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Enhancing Peace building and Post Conflict Recovery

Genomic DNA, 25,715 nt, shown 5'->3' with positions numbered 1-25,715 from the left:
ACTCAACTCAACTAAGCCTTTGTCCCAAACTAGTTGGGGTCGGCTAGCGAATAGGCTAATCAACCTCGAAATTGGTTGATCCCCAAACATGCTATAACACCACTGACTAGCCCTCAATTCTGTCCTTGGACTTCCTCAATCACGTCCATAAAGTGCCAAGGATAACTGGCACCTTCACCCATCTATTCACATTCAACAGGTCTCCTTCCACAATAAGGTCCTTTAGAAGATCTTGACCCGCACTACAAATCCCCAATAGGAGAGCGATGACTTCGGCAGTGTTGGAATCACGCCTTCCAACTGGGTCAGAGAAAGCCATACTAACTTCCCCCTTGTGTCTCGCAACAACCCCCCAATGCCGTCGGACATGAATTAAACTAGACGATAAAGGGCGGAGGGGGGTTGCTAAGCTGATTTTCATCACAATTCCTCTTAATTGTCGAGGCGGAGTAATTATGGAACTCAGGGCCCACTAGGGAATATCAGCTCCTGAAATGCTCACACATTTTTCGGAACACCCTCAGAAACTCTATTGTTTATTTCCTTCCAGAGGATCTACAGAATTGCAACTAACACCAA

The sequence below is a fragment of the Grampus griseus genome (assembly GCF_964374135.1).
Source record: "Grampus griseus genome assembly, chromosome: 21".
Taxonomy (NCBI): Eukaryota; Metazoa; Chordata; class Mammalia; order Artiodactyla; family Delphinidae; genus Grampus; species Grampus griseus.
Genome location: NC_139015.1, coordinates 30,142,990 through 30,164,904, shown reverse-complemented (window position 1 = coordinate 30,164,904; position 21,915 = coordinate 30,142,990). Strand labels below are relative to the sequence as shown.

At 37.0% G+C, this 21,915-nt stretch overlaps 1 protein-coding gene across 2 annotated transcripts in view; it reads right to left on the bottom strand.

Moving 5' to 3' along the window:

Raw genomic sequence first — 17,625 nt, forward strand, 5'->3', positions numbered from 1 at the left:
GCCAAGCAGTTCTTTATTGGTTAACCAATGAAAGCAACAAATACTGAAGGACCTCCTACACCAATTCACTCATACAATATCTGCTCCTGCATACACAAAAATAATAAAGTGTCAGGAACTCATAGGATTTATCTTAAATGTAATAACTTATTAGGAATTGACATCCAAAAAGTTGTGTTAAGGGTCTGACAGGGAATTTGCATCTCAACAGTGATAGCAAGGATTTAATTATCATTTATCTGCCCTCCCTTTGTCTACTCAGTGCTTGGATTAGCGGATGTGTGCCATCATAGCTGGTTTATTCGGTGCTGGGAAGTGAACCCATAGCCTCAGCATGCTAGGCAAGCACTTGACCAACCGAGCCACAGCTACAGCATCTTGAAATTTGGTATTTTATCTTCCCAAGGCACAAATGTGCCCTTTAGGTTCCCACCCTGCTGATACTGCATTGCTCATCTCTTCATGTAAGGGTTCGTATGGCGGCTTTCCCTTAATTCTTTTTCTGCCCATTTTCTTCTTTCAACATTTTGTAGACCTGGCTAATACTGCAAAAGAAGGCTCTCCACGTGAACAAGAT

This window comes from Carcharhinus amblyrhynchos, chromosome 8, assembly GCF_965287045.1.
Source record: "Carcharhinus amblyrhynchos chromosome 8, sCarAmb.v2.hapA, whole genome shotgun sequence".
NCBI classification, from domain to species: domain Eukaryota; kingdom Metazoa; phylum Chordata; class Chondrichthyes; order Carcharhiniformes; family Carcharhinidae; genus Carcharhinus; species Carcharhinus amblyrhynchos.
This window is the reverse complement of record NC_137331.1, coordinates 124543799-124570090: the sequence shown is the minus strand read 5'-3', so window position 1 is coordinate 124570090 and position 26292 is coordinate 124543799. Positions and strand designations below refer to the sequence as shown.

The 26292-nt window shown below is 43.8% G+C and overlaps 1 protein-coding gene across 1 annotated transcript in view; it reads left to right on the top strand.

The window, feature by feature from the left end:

[vc_row][vc_column width="1/1"][vc_column_text]By ANANT MISHRA [Former Youth Representative to United Nations] New Delhi: We refer to a situation as “Post Conflict”, when a war or an organised crime involving the public is officially decreased or terminated, in which “partnerships with the international community are most crucial in supporting or underpinning still fragile cease-fires or peace processes by helping to create conditions for political stability, security, justice and social equity.” From a war torn nation to a peace building nation, questionable legitimacy and incapacitated state governed institutions and democratic processes becomes a major problem for the governments in post conflict areas. Referring to the social and economical sectors, people not only suffer from mentally and physical harm of violence, but also retain long term memories of inhumane practices. They then become refugees or internally displaced persons (IDPs) without adequate needs of survivals. Understanding the risks involved in post conflict while coping with cross border issues originating from legacies of conflicts, international agencies including the United Nations implement peace building mechanism to consolidate peace and to reintegrate the development into state. Through peace building and prevention of resurfacing of violence, peacemaking and peacekeeping are ensured, assuring post conflict areas “peace” beyond the ceasefire agreement. The concept of peace building adopted by the United Nations reveals its main goals and functions in improving post conflict situations. In an agenda on peace building in 1992, the then Secretary General issued a report defining peace building as “action to identify and support structures, which will tend to strengthen and solidify peace in order to avoid a relapse into conflict.” The report focused on how to rebuild institutions, infrastructures as well as assist people in integrating back to the society. In 1995, the Supplement to An Agenda for Peace restructured the idea for Peace mentioned in “An Agenda for Peace” approving the essential step of institutionalization for Peace through Peace building. In 2000 a report was published by the Commission on United Nations Peacekeeping Operations recommended many actions on peace building, including active engagement with local authorities, free and fair democratically elected regimes, strengthening the peacekeeping force, and concerns about human rights. Ruling out the complex notions, the then Secretary General of the UN published a report on peace building in the aftermath of conflict, the report defined five principles for peace building. The First steps involved maintaining basic security in the region through disarmament, demobilization and reintegration and strengthening the position of law. The Second step focussed on, strengthening basic services for the needs of refugees and internally displaced persons (IDPs). The Third step involved enhanced inclusive political reconciliation and conflict management at national and regional levels to maintain peace and security in the region. The Fourth step focussed on quick restoration of the government functions, mainly the administrative and enforcement sections depending upon institutional and financial capacity. The Fifth step involved rapid promotion of economic revitalization through rehabilitation and infrastructure management. Prioritising the aspects of peace building, the Secretary General focussed on establishing effective and accountable leadership, national capacity, integrated strategic framework, while assessing peace building measures. In 2012, the United Nations and its agencies took Peacekeeping measures into account and ensured wide participation by ensuring state transparency and legitimacy effectively. Stable interconnections, timely international support and mutual accountability used as a baseline to accelerate the progress of state building institutions along with the state capacity to implement conflict management, enforce recovery programs, rule under “unbiased” law, and ensure human rights protection. On many occasions people have asked me how I think Peace building and Post Conflict mechanisms should be. When we are talking specifically about peace building and post conflict mechanisms, it is imperative that the short time and long terms scenario’s of post conflict reformation are understood. Peace building is a process which helps in rebuilding economic, social reforms, judicial and civil society institutions, providing resources and strategies concerning various circumstances to counter post-conflict problems. Although today, the reality of peace building and post conflict mechanisms are quite the contrary we discuss. Inadequate and incomplete efforts followed by poor trainings and inexperience dissolve the whole aspect. Carrying out domestic rebuilding programs while battling the regional rebel power makes an already “high risked zone”, vulnerable. Local governments hardly handle peace building in such situations. You need effective strategies to control the already flamed situation. Hence, I would say, practices of peace building and post conflict recovery require a lot of improvement (from implementation to planning) to ensure the functions of the organization tasked to monitor, remains active. The Problem In a Post conflict situation, the fragile condition of the state creates a heated situation, making the nation vulnerable to another uprising and accidental violence, tensions between ethnic groups, along with the risk of unequal economic opportunities between multiple ethnicities. Some difficulties encountered in a post conflict situation are: